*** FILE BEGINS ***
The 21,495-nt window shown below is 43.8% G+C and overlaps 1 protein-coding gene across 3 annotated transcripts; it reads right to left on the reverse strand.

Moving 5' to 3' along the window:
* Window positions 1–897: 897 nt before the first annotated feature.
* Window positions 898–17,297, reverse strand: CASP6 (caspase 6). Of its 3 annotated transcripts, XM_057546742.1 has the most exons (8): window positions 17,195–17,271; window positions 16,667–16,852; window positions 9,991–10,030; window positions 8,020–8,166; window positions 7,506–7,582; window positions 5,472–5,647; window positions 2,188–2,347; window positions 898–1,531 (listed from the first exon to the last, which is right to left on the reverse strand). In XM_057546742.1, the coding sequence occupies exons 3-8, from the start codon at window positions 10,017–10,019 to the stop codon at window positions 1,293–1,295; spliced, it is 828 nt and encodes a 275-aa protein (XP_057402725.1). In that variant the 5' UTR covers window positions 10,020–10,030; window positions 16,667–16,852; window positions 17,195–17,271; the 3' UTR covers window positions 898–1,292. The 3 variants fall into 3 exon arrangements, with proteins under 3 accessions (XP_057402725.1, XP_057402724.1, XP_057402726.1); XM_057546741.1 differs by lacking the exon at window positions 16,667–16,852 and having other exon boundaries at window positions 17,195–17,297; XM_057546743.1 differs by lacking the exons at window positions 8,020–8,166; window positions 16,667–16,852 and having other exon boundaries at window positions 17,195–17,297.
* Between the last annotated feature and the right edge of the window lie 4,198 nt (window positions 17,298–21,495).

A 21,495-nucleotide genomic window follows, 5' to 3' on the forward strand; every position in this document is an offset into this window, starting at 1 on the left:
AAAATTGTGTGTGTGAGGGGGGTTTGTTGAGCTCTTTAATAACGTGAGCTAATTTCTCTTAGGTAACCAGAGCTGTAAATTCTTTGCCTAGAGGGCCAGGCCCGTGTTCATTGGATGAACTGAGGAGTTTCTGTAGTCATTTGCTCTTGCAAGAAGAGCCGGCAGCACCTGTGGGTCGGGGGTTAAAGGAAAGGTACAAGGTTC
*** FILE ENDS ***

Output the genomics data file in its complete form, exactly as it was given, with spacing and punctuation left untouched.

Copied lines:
The 21,495-nt window shown below is 43.8% G+C and overlaps 1 protein-coding gene across 3 annotated transcripts; it reads right to left on the reverse strand.

Moving 5' to 3' along the window:
* Window positions 1–897: 897 nt before the first annotated feature.
* Window positions 898–17,297, reverse strand: CASP6 (caspase 6). Of its 3 annotated transcripts, XM_057546742.1 has the most exons (8): window positions 17,195–17,271; window positions 16,667–16,852; window positions 9,991–10,030; window positions 8,020–8,166; window positions 7,506–7,582; window positions 5,472–5,647; window positions 2,188–2,347; window positions 898–1,531 (listed from the first exon to the last, which is right to left on the reverse strand). In XM_057546742.1, the coding sequence occupies exons 3-8, from the start codon at window positions 10,017–10,019 to the stop codon at window positions 1,293–1,295; spliced, it is 828 nt and encodes a 275-aa protein (XP_057402725.1). In that variant the 5' UTR covers window positions 10,020–10,030; window positions 16,667–16,852; window positions 17,195–17,271; the 3' UTR covers window positions 898–1,292. The 3 variants fall into 3 exon arrangements, with proteins under 3 accessions (XP_057402725.1, XP_057402724.1, XP_057402726.1); XM_057546741.1 differs by lacking the exon at window positions 16,667–16,852 and having other exon boundaries at window positions 17,195–17,297; XM_057546743.1 differs by lacking the exons at window positions 8,020–8,166; window positions 16,667–16,852 and having other exon boundaries at window positions 17,195–17,297.
* Between the last annotated feature and the right edge of the window lie 4,198 nt (window positions 17,298–21,495).

A 21,495-nucleotide genomic window follows, 5' to 3' on the forward strand; every position in this document is an offset into this window, starting at 1 on the left:
AAAATTGTGTGTGTGAGGGGGGTTTGTTGAGCTCTTTAATAACGTGAGCTAATTTCTCTTAGGTAACCAGAGCTGTAAATTCTTTGCCTAGAGGGCCAGGCCCGTGTTCATTGGATGAACTGAGGAGTTTCTGTAGTCATTTGCTCTTGCAAGAAGAGCCGGCAGCACCTGTGGGTCGGGGGTTAAAGGAAAGGTACAAGGTTC